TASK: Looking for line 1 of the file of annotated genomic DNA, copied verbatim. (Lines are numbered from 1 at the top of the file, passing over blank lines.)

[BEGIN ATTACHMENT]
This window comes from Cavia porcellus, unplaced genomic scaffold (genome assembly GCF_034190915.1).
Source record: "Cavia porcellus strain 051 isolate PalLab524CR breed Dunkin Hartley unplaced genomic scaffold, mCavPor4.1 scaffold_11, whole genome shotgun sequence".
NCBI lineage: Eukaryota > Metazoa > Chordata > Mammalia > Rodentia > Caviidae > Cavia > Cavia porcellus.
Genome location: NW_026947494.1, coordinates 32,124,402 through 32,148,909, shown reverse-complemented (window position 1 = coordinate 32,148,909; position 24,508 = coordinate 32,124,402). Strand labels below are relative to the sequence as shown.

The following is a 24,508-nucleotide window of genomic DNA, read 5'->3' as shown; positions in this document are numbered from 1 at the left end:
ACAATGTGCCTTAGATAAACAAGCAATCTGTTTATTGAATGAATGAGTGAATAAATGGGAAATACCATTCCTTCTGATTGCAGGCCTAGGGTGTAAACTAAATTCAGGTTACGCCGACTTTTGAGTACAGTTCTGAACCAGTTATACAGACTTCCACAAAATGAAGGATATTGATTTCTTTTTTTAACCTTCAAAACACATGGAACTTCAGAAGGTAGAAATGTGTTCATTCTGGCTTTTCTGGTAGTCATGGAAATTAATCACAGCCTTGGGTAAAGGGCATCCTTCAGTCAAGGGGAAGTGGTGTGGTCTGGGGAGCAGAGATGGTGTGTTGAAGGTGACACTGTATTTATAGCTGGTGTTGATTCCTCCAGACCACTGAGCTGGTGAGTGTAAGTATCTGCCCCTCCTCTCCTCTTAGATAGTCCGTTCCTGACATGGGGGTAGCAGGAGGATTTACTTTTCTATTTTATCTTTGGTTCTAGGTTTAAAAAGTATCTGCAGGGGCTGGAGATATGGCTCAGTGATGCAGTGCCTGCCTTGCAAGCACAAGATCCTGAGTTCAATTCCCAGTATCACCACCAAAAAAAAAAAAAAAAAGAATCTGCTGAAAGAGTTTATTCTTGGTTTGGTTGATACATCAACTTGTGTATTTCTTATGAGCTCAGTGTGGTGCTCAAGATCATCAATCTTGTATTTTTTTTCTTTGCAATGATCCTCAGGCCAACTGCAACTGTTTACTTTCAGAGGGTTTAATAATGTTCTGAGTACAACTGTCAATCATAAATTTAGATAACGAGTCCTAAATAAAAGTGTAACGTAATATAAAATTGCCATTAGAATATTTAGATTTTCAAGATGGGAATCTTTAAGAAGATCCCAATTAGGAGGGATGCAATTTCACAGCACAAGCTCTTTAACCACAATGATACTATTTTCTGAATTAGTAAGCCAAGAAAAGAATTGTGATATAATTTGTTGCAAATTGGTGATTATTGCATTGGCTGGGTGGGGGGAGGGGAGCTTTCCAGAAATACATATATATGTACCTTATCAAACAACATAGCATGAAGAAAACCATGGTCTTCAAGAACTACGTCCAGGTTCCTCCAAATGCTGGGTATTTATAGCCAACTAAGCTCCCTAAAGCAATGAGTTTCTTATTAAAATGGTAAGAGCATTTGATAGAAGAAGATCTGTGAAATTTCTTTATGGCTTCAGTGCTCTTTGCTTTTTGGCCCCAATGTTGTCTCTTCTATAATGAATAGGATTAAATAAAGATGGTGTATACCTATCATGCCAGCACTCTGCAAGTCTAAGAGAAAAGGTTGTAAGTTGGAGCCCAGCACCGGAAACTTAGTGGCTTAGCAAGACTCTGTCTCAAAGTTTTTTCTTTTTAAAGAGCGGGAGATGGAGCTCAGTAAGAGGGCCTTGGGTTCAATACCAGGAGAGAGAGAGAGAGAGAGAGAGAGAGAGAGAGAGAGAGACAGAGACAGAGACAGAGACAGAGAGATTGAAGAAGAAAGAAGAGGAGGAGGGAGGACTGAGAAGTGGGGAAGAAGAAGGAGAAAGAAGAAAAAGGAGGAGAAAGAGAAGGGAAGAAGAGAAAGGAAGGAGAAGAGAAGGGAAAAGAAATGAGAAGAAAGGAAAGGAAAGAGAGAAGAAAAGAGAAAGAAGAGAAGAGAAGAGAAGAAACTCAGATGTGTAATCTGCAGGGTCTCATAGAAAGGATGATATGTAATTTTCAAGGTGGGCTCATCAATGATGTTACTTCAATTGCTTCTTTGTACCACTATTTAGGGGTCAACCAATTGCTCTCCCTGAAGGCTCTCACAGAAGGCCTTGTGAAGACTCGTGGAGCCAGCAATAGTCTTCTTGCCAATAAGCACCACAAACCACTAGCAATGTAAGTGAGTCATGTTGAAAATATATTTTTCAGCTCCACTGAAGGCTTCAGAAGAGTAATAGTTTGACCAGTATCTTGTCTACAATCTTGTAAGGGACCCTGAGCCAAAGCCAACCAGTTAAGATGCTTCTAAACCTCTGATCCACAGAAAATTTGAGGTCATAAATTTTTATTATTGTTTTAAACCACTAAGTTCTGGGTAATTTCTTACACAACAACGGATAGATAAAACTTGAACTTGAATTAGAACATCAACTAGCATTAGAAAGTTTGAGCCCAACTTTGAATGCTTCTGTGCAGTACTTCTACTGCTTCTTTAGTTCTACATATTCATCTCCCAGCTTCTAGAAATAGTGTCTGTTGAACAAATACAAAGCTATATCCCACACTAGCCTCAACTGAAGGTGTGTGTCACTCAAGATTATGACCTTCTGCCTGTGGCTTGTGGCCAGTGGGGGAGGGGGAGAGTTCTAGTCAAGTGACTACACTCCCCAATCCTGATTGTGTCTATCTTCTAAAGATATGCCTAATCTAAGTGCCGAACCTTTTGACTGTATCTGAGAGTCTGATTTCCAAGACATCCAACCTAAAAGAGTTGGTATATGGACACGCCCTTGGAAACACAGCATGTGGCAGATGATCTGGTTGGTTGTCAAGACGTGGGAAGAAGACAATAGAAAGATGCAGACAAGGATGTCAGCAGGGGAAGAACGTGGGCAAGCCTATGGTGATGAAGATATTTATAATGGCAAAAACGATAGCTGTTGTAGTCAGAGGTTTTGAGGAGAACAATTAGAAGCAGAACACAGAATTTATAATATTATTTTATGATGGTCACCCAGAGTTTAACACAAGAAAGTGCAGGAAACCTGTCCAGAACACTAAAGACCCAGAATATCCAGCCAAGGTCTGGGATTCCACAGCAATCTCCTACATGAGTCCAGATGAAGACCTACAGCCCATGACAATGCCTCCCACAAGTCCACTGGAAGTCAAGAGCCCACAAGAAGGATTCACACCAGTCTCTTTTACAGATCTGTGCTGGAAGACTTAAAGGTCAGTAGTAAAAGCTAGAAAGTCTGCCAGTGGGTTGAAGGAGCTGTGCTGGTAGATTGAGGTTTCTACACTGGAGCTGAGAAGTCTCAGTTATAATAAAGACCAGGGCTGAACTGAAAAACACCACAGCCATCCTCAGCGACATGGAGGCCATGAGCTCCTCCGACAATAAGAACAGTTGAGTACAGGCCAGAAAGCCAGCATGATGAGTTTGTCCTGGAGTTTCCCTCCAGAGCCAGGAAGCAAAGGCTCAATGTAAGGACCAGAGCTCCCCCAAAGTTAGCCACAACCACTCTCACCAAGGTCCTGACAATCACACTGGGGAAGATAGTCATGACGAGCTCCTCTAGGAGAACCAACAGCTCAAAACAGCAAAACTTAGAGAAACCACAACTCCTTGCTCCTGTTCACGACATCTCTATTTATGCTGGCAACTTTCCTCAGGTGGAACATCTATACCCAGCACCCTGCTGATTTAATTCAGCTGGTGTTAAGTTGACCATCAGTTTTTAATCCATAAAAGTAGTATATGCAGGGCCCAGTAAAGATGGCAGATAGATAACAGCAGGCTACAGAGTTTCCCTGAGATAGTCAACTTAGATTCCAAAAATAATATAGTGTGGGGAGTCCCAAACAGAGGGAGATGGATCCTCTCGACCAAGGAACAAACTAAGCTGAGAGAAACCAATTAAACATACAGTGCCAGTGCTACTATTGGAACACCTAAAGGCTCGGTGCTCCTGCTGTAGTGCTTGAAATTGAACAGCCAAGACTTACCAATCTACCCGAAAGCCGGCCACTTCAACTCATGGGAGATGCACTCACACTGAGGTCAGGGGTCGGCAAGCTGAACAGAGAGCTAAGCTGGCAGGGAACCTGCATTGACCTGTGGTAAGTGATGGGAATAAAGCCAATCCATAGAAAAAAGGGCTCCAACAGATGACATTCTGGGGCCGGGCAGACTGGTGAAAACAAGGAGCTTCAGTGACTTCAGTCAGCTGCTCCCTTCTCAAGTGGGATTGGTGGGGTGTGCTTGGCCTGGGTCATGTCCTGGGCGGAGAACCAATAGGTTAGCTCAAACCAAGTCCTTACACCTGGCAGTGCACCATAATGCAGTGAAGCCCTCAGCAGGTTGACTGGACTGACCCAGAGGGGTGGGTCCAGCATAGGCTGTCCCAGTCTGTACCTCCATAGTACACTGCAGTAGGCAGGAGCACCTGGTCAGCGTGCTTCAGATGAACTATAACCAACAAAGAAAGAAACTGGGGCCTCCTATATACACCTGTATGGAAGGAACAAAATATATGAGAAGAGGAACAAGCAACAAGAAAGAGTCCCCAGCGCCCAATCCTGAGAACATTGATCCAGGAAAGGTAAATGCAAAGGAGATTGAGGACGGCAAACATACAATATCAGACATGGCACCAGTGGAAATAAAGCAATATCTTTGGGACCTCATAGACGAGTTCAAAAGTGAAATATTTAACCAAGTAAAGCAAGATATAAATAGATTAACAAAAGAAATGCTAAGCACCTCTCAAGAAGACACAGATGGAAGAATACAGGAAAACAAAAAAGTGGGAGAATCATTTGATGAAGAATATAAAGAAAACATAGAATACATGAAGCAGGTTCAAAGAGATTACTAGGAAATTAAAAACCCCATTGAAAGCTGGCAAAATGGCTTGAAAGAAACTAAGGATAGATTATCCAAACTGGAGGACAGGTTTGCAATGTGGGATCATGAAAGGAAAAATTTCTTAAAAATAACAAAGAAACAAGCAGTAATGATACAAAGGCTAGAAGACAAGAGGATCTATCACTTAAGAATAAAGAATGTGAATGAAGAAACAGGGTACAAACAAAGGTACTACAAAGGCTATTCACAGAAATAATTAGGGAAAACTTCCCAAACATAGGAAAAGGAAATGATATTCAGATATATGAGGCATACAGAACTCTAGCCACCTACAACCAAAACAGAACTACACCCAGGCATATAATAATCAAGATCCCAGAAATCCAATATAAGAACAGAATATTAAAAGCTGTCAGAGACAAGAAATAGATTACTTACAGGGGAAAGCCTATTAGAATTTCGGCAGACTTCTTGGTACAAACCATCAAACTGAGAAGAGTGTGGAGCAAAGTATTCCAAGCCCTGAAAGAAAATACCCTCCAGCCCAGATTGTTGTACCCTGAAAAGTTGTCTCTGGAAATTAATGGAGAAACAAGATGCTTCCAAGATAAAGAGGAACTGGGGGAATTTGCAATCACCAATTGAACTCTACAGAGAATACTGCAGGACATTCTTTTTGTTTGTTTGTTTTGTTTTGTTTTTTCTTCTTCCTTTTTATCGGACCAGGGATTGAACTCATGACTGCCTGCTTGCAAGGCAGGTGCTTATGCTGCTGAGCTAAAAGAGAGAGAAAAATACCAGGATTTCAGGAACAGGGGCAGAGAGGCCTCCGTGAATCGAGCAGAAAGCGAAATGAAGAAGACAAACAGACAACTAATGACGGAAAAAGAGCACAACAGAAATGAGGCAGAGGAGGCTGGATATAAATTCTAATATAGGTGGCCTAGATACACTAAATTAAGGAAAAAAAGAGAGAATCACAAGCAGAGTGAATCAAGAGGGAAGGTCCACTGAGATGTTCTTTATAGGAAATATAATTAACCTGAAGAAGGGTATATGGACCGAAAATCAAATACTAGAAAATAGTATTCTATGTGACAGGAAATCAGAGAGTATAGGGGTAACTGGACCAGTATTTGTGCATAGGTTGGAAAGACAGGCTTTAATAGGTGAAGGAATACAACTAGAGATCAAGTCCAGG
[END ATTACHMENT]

This window comes from Cavia porcellus, unplaced genomic scaffold (genome assembly GCF_034190915.1).